Japan and Korea's Political Economy Background Term Paper

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Political Economy Background: Japan and Korea

In the period after the World War II, a large part of the world was restructured, especially the Pacific Asia (Borthwick, 1992). One of the most dramatic changes that took place in Asia was that several countries that had been colonized or semi-colonized emerged in the years following the War as independent, self-governing states, freed from colonial rule. In Southeast Asia, for example, between 1949 and 1959, Indonesia, Cambodia, Laos, Vietnam and Malaysia attained independence. Singapore gained the right to self-governance in 1949. However in this region, two countries managed not only self-governance but also diplomatic international relations. These two countries were Korea and Japan.

Though Japan had not only been physically destroyed by its enemies, but mentally and spiritually defeated by its surrender in the wake of the War, it managed to overcome this sense of defeat and started to build its way up. In the initial years after the war that is from 145 to 1952, it was subjected to the humiliating conditions of Occupation by the Allied Forces. For the first three years of Occupation, General MacArthur, as highest commander of the Occupation Forces had shut down all state financial institutions and corporations, with the exception of the Bank of Japan in order to make sure that all production of military material had ended. Factories were stripped of equipment to provide for reparations to the countries that had been victims of Japanese aggression. It were the bitter memories of the period of Occupation, led by the U.S., that the Japanese later found hard to forget. Though Japan became a U.S. ally later on during the Cold War, it cannot be stated without doubt that Japan faced a favorable, international environment in the postwar period and that this favorable external context was the key reason that it was able to industrialize so quickly and successfully. This is because, especially in the first few years after the War, Japan was rolling in the ashes of defeat, which was worsened by MacArthur's rule. It was only when the Occupation ended and U.S. began to provide economic help, that Japan could step out of a strategically disadvantaged position. In fact, as with China, Japan-Southeast Asian relations had been marked by bitter memories of the war and by continued suspicion of an assertive Japan. It was only later in the late 50s and then 60s that Japan was viewed as a source of trade, investment and aid to the region. Once this happened, Japan started to improve its relations in the realm of international politics. In the 1950s and 1960s, Japan's policy in Southeast Asia revolved around economic diplomacy, where relations were low-key and focused more on economics than politics. From the late 1970s, however, with the Americans…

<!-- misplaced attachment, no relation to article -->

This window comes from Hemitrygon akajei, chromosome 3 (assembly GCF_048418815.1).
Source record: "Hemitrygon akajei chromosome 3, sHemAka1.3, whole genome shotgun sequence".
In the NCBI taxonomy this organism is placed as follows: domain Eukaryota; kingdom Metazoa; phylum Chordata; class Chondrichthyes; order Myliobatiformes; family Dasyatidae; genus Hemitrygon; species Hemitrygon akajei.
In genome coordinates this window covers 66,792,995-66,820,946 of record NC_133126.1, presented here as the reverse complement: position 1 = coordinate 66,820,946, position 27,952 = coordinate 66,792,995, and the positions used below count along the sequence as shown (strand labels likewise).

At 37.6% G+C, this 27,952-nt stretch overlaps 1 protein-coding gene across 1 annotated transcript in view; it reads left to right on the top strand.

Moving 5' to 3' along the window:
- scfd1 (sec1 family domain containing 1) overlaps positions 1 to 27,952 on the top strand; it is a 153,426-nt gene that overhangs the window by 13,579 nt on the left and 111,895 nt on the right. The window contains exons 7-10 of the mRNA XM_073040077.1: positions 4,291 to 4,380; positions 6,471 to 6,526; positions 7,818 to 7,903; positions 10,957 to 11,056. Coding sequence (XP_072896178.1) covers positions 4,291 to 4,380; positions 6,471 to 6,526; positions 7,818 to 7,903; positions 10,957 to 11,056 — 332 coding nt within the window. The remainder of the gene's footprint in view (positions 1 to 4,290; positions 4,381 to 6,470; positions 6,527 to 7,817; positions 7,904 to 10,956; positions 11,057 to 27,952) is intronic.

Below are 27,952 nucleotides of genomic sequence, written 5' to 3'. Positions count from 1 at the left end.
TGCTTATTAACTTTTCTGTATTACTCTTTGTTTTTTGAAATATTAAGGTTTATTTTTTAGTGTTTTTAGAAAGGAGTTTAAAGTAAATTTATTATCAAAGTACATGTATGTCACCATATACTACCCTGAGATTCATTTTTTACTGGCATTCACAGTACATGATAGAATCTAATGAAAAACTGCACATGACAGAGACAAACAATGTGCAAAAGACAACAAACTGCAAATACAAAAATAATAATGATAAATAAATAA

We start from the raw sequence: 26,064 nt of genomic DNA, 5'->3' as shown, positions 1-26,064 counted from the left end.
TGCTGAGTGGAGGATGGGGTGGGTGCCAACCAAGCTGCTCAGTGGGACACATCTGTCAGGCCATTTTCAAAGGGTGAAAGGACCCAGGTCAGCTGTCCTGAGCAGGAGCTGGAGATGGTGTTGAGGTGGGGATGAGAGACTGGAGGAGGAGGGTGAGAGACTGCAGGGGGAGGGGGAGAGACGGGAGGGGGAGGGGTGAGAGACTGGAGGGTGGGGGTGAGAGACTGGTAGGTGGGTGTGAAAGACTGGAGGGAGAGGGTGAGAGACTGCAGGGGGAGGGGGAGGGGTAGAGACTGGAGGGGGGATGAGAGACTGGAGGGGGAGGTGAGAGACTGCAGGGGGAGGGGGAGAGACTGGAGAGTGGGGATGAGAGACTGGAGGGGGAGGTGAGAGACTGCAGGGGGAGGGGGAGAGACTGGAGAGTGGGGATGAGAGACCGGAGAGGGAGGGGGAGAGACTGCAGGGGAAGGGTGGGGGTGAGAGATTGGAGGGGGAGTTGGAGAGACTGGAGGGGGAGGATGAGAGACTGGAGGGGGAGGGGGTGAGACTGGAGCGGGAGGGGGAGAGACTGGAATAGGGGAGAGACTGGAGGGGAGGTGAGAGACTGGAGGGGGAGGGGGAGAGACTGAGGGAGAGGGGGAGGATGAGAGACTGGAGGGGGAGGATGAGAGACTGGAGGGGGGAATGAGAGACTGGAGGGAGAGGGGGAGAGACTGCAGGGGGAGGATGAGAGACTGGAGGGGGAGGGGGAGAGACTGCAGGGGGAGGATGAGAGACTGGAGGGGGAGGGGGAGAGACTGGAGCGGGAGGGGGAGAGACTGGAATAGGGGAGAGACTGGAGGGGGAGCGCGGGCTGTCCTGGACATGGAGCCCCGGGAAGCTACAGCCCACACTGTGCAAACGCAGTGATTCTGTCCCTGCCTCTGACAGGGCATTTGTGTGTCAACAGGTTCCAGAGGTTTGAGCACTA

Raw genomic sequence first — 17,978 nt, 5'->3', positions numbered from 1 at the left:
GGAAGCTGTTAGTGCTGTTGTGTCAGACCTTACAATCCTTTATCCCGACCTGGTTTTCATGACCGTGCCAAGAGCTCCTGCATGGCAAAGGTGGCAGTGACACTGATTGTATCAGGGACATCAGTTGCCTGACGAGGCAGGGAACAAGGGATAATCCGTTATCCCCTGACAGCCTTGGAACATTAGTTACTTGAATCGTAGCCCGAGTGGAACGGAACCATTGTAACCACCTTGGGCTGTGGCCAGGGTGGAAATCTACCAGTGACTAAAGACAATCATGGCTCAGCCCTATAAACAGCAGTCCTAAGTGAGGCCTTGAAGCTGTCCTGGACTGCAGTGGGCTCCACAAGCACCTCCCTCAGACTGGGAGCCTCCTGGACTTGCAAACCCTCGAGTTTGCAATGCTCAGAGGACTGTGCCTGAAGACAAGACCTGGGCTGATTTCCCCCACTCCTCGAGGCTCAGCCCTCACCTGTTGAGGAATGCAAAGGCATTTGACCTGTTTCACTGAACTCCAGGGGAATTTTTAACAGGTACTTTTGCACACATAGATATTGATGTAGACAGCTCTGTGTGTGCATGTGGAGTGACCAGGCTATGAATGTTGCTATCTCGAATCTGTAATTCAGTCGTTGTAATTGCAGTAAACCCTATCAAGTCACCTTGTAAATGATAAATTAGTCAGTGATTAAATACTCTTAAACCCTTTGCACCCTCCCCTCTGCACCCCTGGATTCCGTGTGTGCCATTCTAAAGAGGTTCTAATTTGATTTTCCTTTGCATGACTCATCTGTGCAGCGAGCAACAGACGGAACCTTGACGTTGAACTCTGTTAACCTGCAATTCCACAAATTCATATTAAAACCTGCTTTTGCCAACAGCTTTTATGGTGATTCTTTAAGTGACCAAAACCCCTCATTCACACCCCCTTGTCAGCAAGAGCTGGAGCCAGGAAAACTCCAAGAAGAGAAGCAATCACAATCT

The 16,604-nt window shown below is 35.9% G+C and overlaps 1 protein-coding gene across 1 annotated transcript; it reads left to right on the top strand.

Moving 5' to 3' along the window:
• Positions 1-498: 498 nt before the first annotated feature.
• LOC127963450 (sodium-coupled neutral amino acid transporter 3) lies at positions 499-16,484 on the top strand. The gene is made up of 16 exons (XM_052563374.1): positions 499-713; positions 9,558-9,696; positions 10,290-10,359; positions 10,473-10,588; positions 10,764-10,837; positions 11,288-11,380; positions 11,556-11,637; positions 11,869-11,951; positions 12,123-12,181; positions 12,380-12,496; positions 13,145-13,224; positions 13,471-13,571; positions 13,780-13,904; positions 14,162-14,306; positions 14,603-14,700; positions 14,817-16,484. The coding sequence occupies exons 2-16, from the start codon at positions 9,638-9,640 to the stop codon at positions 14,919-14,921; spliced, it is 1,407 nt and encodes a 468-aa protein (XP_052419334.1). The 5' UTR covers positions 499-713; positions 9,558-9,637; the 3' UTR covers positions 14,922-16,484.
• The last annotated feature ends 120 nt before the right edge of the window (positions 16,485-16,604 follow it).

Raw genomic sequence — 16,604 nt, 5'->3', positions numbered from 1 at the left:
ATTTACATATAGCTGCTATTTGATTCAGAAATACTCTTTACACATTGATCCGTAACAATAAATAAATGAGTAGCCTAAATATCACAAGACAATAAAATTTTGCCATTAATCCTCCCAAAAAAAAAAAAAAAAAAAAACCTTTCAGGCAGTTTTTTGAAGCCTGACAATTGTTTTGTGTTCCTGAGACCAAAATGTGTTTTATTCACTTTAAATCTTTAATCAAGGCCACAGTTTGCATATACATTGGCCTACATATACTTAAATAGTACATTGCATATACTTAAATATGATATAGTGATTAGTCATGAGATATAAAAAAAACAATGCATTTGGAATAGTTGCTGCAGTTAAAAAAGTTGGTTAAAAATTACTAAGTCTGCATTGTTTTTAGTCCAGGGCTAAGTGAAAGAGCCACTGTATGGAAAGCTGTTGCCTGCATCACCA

Sources Used in Document:

References

Borthwick, Mark. Pacific Century. The emergence of Modern Pacific Asia (Boulder, Westview Press, 1992).

Murphey, Rhoads. A History of Asia, 3rd edn.(New York, Longman, 2000).

Tarling, Nicholas. Nations and States in Southeast Asia (Cambridge, Cambridge University Press, 1998).

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